This one is easy. You just need to have a bullet that tells you when you have added the event to your iPhone. Luckily, the BJ system (yes, I’m calling it “BJ,” because I refuse to use the established abbreviation, “BuJo”) already utilizes such a bullet. When you have scheduled a task, you just draw over the dot to make it into a forward arrow, or right-pointing chevron. I suggest using this.

Whenever you process your tasks, and are adding stuff from your list to your BJ’s own calendar pages, just add them to the calendar, too, and mark the bullet as “scheduled.” Simple. (It’s even simpler if you use Siri to add them, which is one of the things that Siri is great at.)

If you have already add the event to the BJ calendar , you might like to come up with a bullet to mark it as unscheduled. A square, an upward-facing chevron, whatever you like.

Sync events from the iPhone to the Bullet Journal

What about those times when you save an event in your iPhone’s calendar, and want to add it to your paper journal? These could be shared events, added by someone else. Of they could be events you added from an email, or just when it wasn’t practical to write in your book.

In this case, you need a way to mark your task so you can add it later. I came up with three options that seem simple enough to become a habit.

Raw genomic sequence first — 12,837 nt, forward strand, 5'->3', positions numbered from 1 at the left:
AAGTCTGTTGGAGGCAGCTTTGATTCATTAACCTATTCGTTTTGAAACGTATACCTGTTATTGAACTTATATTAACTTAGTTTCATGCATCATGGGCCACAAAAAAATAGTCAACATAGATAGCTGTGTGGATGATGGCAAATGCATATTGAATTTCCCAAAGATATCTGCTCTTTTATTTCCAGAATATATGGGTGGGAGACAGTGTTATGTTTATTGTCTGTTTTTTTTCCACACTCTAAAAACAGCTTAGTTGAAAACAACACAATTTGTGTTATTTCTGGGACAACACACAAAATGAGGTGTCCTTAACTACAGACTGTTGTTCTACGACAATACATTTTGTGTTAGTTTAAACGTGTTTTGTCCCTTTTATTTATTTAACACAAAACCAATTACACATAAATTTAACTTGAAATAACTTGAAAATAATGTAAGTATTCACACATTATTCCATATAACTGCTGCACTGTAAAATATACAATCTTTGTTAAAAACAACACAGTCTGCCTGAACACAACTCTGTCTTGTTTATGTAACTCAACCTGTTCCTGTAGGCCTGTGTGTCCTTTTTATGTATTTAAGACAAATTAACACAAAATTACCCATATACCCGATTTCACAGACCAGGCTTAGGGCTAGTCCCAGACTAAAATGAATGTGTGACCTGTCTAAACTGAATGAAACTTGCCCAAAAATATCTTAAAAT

• Add a tag in the notes field of an un-synced calendar event. “BJ” will do. Then remove it when you have added it to the paper journal.
  • Use a special calendar for pending Bullet Journal events. Then, when you process an event to paper, move it to the correct calendar.
  • Use an app like Drafts to keep a list of events, then process them all together.

The first two in that list are self-explanatory. The third requires a little more work to set up, but proves easier in the end.

Drafts app, and the Bullet Journal

Drafts is an iOS and Mac app designed for one thing: taking notes quickly, and then processing them, now or later. That sounds perfect for this task. The processing is done by custom actions, so you can do anything with a single tap.

So how about this: Every time you need to create a calendar event, you write it in a list in Drafts. Then, later, when you’re done copying those tasks into your BJ, you hit a button in Drafts, and all those events are instantly added to your calendar? Drafts becomes an inbox for your scheduled tasks, both for paper and for the iPhone calendar.

To do this, all you need is the Fantastically Good Event Parser action for Drafts. When you run this action, it processes the current draft and turns your written notes into events, adding them to the default calendar. For instance, if I write: “Coffee with Luke at 10am today” …

It’ll turn out like this:

Drafts takes words, and turns them into events.
Drafts takes words, and turns them into events.
Photo: Cult of Mac

The parser got a little confused, turning Eat into E at, but still, it works well enough.

The idea is that you jot all your inbox items into a draft, then — later on — copy them into your Bullet Journal. Then, just hit the button to run this action, and all the events are added to your calendar.

Alternatives

Like the Bullet Journal itself, there are surely plenty of alternatives to these methods. I’ve gone for simplicity. Part of the reason I like the BJ (apart from that it’s called BJ), is that it’s simple. It doesn’t require futzing to work. Everything is always where I expect it to be. I’m also a fan of Drafts, so for me, this is the perfect marriage.

If you use other methods, though, I really would like to hear them. Let us know.